How to train when you have a low back injury for the Crossfit, F45 and HIIT athlete.

For all you CrossFitters, F45 junkies and HIIT people, we hear you: injuries are boring and no matter what, you need to be back training like…yesterday.

Taking time out of training is boring normally, but when you have become used to (read as “addicted to”) getting the most out of your body, training with intensity and seeing the huge improvements in your health and performance that style of training brings, injuries take on an altogether more frustrating element.

The reality is, the better you allow your body to heal, the quicker you can be back to 100% and the less likely you are to have recurring injury, and the rehab is going to take some effort on your part…but surely as a HIIT training person, you aren’t afraid of a little hard work are you?

The first thing to work on is recognising that just like gains in training, THERE ARE NO SHORT CUTS.

Sadly we cannot immediately heal injuries without letting your tissues repair themselves, but you CAN work smarter to reinforce healing, strengthen what you can strengthen, and make sure that you’re healing things properly to minimise risk of recurrence.

In the video below, Martin outlines some of our possible recommendations for managing back pain while still keeping up your training.

For those of you who miss the old school romance of reading, the video is transcribed below!

As always, if you have any concerns, low back issues (old or new) or just want to get the most out of your training, we are here for you so don’t hesitate to get in touch!

Hi, Martin here from Align Chiropractic and in today's video what I wanted to talk about is a question that we really commonly get asked in our practice from people who are involved in high intensity training. 

So commonly people who do CrossFit, people who do f45, people who are at the gym they're doing resistance training but they're ramping up the number of repetitions, a lot of research shows that it's a great way of getting fit, and it's something that people really love and enjoy doing.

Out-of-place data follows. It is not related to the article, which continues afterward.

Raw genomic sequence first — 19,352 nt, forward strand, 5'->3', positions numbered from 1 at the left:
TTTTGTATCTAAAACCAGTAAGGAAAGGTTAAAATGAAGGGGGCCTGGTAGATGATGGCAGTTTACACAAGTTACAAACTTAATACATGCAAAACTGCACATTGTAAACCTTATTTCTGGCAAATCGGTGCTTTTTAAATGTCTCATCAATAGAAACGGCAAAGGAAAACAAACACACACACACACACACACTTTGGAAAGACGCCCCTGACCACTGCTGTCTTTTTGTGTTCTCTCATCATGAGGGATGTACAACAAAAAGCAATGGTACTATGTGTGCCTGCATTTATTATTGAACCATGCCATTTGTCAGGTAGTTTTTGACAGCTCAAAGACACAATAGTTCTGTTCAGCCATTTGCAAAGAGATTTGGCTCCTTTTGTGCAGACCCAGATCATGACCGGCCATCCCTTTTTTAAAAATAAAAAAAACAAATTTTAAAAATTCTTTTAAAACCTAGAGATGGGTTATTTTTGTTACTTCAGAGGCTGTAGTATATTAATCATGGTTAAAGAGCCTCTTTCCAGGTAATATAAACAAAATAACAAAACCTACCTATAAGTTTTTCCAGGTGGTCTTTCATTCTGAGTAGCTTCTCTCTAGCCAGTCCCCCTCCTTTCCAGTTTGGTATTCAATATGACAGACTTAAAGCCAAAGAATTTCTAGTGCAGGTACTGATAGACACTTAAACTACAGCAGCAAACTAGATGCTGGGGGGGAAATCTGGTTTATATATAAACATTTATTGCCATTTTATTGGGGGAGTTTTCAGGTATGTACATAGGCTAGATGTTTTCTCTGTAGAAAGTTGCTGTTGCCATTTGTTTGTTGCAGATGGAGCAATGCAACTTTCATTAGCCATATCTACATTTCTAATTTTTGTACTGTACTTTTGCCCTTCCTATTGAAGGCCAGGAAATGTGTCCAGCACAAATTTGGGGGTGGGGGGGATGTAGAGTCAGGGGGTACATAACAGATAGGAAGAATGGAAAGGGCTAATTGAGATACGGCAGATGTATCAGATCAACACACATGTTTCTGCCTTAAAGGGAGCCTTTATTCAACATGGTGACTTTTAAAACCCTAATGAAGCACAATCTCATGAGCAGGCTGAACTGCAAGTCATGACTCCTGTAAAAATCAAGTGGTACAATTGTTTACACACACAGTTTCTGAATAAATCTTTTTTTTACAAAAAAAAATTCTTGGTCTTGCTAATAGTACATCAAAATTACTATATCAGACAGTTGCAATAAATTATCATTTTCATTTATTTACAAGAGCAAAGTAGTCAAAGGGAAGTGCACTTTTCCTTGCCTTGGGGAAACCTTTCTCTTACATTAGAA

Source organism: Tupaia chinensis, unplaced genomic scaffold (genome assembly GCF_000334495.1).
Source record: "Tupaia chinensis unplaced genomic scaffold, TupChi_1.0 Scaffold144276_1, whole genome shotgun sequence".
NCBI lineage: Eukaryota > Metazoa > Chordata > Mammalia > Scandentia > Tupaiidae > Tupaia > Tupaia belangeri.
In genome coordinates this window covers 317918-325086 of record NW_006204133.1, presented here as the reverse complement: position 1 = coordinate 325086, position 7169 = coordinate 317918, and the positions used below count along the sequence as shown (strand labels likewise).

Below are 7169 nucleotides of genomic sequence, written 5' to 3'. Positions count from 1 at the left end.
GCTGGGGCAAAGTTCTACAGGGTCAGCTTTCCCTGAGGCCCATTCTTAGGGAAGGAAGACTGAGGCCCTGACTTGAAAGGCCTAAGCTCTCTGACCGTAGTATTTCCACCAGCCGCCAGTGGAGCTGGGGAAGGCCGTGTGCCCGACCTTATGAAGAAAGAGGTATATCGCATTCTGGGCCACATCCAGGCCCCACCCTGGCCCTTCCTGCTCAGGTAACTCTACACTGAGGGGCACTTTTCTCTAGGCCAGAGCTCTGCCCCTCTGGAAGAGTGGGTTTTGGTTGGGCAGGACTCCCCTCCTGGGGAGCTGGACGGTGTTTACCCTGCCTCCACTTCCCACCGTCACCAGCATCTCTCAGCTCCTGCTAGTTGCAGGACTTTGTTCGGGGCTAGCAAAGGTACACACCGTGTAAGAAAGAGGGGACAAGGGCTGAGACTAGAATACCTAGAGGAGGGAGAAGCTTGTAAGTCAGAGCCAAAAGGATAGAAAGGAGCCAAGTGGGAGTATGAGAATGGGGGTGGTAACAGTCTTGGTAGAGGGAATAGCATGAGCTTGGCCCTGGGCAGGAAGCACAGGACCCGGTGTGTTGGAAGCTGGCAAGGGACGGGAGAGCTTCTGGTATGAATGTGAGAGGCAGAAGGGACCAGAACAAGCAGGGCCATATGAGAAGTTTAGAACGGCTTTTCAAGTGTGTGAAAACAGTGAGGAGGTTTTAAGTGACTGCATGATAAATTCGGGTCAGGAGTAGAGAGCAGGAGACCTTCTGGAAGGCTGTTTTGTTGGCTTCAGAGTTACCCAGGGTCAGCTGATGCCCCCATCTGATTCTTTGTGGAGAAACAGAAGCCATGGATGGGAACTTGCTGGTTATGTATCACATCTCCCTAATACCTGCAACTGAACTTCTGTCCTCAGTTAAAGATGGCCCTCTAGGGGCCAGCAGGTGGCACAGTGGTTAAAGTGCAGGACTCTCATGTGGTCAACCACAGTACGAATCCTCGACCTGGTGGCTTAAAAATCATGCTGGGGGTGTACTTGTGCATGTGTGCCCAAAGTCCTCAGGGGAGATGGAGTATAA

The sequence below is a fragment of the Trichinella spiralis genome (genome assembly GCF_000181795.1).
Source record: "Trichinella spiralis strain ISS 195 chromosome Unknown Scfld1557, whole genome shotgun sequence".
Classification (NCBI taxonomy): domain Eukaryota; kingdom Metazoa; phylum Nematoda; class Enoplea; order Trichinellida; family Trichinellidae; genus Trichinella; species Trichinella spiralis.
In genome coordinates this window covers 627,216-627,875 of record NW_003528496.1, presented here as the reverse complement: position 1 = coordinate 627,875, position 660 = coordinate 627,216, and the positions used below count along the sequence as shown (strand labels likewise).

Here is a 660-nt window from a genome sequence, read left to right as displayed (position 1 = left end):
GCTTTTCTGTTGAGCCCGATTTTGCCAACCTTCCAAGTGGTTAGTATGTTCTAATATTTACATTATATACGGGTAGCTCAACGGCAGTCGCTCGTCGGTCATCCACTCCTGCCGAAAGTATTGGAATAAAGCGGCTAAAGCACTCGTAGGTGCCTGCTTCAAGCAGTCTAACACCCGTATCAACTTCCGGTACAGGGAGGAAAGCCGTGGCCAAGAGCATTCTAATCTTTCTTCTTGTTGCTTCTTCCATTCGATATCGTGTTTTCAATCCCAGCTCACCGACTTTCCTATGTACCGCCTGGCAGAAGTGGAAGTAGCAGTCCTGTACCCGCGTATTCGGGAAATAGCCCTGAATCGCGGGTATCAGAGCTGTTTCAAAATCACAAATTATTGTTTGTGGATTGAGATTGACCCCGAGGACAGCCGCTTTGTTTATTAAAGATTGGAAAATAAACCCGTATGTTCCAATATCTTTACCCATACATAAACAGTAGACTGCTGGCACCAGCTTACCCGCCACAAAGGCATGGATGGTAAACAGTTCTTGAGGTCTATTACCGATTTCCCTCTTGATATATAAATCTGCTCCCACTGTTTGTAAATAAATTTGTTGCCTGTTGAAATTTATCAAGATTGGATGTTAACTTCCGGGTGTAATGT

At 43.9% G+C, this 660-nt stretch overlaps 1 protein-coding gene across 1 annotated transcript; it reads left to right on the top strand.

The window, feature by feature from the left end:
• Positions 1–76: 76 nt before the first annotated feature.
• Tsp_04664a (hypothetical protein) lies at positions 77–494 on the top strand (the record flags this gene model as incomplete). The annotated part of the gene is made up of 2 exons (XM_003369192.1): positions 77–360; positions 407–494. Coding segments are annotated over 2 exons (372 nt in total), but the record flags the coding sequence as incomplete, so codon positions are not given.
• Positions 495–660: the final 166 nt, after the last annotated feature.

So what we're really about in terms of taking care of people who into those types of training, is giving them what they really value, which is that they want to keep training, even if they happen to get an injury. 

A really common situation that we have with these people is they’ve come to see us because they’ve got a lower back injury, they're getting some low back pain and they want to know;

“what can I keep doing because I don't want to stop everything, and in particular, what can I do that is lower body oriented?"

“Obviously there's lots of things that I can do in my upper body but I still don't want to lose everything that I gained in terms of strength and conditioning through my legs hips etc” 

The clinical process that we work on with people is we use the acronym ‘M.A.B.S’ in terms of what we prioritise. 

That is, we want to make sure we get proper Movement back into joints before we are concerned about Alignment, as you can’t really change alignment until you have proper movement. 

Again before we deal with Balance, we need to have proper

movement and alignment and before we can even really think about Stability, we need to address those other issues. 

So while a lot of people want to talk about stability as something that they want to have, the key to effectively building stability is actually to prioritise movement first. 

Same thing in terms of exercising your lower body. 

When you've got a lower back that's painful that's not working well and the joints aren't moving the way they should, we want to reduce particular movements.

The number one moment that we get people to reduce when they having issues and they do any form of training is lower back flexion. 

Flexion is when you are tipping forward, like would happen if you are doing a deadlift, you were doing a kettlebell swing, you were doing any sort of squat variation, they involve some form of low back flexion, so we want to reduce that or take that out altogether. 

So, when you’re talking to your trainer, the type of exercises that we suggest that you DO do, that you CAN include for most people who are having low back issues are lunge variations. 

Your trainer will have a bunch of different ones; front lunges, rear lunges, weighted lunges, front rack lunges, there's endless variations there.

Also, step ups, where you're stepping up onto a plyometric box, so they're the

two that allow you to have a really good workout, both get your heart rate up as well as improve your strength, but in a way that keeps your lower back nice and neutral and not introduce that low back flexion. 

So, then when people get further down the process of recovery from an injury, that's where we start to reintroduce some flexion movements, but again we're going to prioritise movement before we start adding load. 

We’re going to start people back doing something like an air squat, before they’re going to start doing a heavy back squat.

And certainly, probably the last exercise that we tend to add back in for people who have lower back issues are deadlifts, when you're picking things up off the ground, because that's the movement we have the most low back flexion.  

I hope this tip has been useful, if you're having troubles with your back but you want to keep training, make sure to give us a call and we'll be able to help you hit your goals both in training as well as get back on track doing the things that you love to do.